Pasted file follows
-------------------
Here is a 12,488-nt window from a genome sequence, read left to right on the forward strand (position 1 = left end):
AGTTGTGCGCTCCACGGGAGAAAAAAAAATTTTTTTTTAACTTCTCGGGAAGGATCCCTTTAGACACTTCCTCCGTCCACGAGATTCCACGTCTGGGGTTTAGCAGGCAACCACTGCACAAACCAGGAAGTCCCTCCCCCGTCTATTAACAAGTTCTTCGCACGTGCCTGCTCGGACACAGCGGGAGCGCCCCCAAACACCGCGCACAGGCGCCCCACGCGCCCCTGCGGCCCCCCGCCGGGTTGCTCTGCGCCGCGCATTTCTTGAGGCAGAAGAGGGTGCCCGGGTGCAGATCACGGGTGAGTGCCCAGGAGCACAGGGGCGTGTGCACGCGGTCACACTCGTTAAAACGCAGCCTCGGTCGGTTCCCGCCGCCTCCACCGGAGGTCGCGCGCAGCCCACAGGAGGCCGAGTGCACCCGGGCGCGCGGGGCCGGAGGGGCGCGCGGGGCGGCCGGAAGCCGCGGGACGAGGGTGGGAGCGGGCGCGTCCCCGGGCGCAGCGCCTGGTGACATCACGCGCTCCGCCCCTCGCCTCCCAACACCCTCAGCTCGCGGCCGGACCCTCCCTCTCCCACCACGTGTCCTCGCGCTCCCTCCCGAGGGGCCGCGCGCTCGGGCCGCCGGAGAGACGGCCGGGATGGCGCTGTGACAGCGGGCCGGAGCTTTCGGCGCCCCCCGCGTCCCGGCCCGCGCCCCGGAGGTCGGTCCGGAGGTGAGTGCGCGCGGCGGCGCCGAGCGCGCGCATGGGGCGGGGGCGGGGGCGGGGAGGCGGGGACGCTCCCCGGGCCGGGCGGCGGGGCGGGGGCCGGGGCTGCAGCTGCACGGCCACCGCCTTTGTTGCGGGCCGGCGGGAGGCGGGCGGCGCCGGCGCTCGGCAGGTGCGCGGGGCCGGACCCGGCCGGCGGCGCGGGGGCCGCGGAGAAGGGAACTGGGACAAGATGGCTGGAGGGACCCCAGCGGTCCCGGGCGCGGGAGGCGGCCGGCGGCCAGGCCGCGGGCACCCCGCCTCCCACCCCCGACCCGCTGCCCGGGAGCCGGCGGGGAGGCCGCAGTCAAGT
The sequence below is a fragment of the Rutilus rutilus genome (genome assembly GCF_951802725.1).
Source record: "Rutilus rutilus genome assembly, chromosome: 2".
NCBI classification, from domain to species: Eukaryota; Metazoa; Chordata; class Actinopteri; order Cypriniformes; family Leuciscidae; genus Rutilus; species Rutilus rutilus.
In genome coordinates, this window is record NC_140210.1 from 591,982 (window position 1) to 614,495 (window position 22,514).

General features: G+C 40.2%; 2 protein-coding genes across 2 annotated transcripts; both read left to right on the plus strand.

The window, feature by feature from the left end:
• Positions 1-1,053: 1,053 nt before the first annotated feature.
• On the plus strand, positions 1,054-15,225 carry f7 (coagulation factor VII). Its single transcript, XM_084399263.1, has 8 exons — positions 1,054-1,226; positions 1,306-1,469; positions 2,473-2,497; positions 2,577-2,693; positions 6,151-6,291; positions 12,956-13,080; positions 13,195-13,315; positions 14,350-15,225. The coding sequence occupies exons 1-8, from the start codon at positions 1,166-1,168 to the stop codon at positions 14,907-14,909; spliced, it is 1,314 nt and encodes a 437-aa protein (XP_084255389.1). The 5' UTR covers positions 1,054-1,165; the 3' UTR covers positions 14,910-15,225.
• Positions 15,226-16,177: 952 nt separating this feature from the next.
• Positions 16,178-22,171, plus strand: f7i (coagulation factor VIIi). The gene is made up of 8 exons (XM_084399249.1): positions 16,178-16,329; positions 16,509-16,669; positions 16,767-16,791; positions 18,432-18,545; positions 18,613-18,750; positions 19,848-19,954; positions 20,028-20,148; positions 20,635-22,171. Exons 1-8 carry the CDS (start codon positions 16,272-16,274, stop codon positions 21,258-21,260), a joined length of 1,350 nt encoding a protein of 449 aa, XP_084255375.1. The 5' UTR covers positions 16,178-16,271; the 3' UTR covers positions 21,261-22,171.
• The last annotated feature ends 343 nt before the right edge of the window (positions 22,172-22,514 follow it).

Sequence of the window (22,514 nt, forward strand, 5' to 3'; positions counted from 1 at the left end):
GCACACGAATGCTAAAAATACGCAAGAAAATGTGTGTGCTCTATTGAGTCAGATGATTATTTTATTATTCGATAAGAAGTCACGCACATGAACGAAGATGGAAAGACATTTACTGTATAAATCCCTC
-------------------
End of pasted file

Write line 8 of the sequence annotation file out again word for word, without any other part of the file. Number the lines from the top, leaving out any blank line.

The window, feature by feature from the left end: